Google's acquisition of DoubleClick raises many major privacy concerns. Throughout the late 90's DoubleClick was the boogyman of the privacy community. More recently Google has taken on that mantle. The combination creates an information harvesting juggernaut. Google is in a position to see the search terms, and thus focus of interest, of the vast majority of Internet users. Most users start most searches or web expeditions with a Google search. Their logs contain a fairly complete history of the interests of their users going back for years.
DoubleClick has a view of user activity after the search across thousands of websites. Banner and other website ads are not actually hosted on the websites on which they appear. DoubleClick serves the content from their servers, and handles any clicks on the ads. Importantly, DoubleClick can gather your information even if you don't click on the link. Simply viewing the ad is enough for them to cookie you, to gather your IP address, and store that along with the URL you are viewing.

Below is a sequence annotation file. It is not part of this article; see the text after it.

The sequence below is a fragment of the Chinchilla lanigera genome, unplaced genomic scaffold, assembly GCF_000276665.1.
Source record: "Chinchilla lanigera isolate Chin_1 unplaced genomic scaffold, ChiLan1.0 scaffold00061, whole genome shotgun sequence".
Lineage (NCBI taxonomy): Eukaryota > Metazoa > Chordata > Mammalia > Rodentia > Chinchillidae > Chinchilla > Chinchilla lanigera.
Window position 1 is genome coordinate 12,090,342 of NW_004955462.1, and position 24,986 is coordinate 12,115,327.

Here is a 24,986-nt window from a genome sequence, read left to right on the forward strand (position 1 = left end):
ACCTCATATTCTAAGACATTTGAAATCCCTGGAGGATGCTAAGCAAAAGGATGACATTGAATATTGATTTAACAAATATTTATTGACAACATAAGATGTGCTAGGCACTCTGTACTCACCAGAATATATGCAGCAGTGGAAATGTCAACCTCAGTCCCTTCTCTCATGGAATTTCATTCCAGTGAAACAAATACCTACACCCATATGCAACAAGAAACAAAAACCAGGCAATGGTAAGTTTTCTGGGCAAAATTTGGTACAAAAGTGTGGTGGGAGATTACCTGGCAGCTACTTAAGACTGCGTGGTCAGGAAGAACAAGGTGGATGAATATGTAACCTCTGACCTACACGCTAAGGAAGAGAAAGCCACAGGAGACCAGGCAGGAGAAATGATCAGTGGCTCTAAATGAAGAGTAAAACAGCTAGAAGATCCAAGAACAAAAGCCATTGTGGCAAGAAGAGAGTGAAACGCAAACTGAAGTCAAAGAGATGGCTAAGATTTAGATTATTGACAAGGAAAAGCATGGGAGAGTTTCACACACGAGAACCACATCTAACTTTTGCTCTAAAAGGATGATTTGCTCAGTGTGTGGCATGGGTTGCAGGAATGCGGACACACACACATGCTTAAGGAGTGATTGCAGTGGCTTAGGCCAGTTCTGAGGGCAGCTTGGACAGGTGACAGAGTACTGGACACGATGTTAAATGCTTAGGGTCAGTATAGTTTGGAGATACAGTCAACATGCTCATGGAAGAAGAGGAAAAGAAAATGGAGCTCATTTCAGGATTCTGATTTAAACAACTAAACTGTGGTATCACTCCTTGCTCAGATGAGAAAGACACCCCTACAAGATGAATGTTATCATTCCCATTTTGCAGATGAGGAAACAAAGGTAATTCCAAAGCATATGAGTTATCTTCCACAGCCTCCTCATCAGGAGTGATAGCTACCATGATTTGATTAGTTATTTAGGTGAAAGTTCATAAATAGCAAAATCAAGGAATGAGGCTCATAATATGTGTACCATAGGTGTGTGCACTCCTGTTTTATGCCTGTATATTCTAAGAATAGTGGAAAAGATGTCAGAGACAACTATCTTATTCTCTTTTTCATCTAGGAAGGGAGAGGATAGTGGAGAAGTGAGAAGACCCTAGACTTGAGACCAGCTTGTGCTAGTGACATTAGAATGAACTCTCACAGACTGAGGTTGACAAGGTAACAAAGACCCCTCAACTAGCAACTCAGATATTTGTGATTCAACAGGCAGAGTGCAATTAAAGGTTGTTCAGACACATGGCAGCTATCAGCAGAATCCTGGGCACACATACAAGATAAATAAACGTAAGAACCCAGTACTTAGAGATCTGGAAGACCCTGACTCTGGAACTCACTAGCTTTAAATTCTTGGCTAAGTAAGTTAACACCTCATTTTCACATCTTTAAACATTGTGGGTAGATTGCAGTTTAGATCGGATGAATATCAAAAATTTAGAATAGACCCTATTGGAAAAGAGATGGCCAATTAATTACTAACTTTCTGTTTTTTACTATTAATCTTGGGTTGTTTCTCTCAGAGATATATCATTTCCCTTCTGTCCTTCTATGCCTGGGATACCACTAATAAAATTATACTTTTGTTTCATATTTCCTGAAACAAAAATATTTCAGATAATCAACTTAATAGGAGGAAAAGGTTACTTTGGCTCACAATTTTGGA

Combined, this enables the creation of a database most searches along with most subsequent web surfing activities. Nearly ubiquitous Internet monitoring by a single entity will be a reality after this merger. Having both the search information and the surfing activity give the answer to both the what and why of a users actions. The merged data is much more powerful than the individual components, and serve to fill in the gaps in each other's coverage.
Ironically, even Microsoft is talking about the privacy risks of this merger. Redmond | News: Microsoft Warns of Google-DoubleClick Danger
The Electronic Privacy Information Center (EPIC) has gone so far as to file a complaint with the FCC.